Updated on Aug. 4, 2009.
CORRECTION: The original version of this report incorrectly identified the replaced materials at Camp Pendleton. They were six pipe fittings estimated to cost about $180 total. It also misidentified the project, which is a $1.3 million new car wash addition that is not being built with stimulus funds. The project is subject to the 2005 version of the Buy American Act.
Far south of the U.S.-Canadian border, at Camp Pendleton Marine Corps Base near San Diego, a private contractor building a car wash addition opted to replace a handful of sewer line pipe fittings when questions arose over where they were made, the Navy reports. The fittings were labeled "Canada patent pending," leading to doubts about whether the material was compliant with "Buy American" provisions for federal contracts that date back to the Great Depression.
North of the border, where nerves are sensitive to any whiff of protectionism, the story of replaced parts quickly grew. Canadian media reported that the fittings were an entire section of piping and that it was part of a huge stimulus-funded construction project. Vesso Sobot, CEO of the pipe fitting manufacturer IPEX Inc., decried the decision as "American protectionism run amok." In other words, it seemed to Canadians like exactly the debacle they expected would unfold from strengthened "buy American" provisions in the stimulus bill, which are causing new tensions in the U.S.-Canadian trade relationship.
IPEX has since conceded that the Navy's version of events is correct. But it's only minor comfort for Canadians who, until recently, had waited anxiously for President Obama to fulfill his Feb. 19 pledge to preserve the "extraordinarily important trade relationships that exist between the United States and Canada." Obama's reassurances came in the wake of the American Recovery and Reinvestment Act, which contains language directing states and local governments to buy only American-made steel, iron and manufactured goods for stimulus-funded infrastructure projects.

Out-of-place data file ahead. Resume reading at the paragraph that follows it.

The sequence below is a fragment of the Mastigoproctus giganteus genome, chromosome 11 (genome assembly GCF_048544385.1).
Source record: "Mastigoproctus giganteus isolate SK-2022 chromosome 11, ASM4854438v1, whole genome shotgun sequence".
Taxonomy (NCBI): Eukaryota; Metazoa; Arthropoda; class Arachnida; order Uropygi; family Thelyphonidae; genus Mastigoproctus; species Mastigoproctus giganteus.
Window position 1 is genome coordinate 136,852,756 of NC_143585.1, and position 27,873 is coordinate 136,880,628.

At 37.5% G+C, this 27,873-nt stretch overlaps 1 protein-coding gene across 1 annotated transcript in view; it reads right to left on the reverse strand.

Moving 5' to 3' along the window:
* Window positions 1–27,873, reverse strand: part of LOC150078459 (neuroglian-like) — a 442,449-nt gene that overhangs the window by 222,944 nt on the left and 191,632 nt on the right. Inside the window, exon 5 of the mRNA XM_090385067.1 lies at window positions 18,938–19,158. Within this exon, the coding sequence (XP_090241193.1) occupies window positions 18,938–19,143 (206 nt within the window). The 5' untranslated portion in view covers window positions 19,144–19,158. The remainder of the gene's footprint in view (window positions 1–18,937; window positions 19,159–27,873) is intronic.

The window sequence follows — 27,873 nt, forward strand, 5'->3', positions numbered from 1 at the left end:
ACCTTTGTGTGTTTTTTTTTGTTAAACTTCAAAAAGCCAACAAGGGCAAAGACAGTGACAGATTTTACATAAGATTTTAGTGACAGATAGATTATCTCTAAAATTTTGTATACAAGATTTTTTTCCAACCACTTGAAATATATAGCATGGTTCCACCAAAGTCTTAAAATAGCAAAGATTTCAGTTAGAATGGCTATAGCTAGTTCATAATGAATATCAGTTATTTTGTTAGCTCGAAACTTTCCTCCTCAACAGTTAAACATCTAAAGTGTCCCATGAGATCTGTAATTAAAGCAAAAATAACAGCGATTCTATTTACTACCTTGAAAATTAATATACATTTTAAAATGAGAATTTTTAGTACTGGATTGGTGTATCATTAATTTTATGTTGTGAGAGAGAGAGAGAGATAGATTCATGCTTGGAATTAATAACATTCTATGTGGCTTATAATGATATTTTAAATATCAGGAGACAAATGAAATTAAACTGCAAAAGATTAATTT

Far south of the U.S.-Canadian border, at Camp Pendleton Marine Corps Base near San Diego, locals recently hailed the start of construction on a new stimulus-funded hospital, which they say will create jobs and provide health care to servicemen and women.
But north of the border, a contracting snafu during the hospital's construction has come to epitomize the folly many Canadians and trade experts see in "buy American" provisions, which are causing new tensions in the U.S.-Canadian trade relationship.
When one contractor decided last month to junk thousands of dollars in functioning sewage pipes labeled "made in Canada" for pricier, American-made counterparts, Canadians worried they were being shunned by their largest trading partner. Critics pointed to the Pendleton case as an example of policies they say undermine the spirit of the North American Free Trade Agreement.
They were also quick to note that the offending pipes were made using resin produced in the U.S., which is endemic of the cross-border flow of products and components that defines the North American economy.
Until recently, Canada had waited anxiously for Obama to fulfill his Feb. 19 promise to preserve the "extraordinarily important trade relationships that exist between the United States and Canada." Obama's reassurances came in the wake of the American Recovery and Reinvestment Act, which contains language directing states and local governments to buy only American-made steel, iron and manufactured goods for stimulus-funded infrastructure projects.
But on June 6, Canadian mayors chose to stop waiting and light a fire under their federal government. At a weekend meeting in Whistler, B.C., local leaders from the Federation of Canadian Municipalities gave an ultimatum to Prime Minister Stephen Harper and International Trade Minister Stockwell Day: Secure an amended free-trade agreement between the U.S. and Canada within 120 days, or American firms will lose access to provincial and local procurement the same way Canadian firms have been blocked from bidding on American stimulus projects.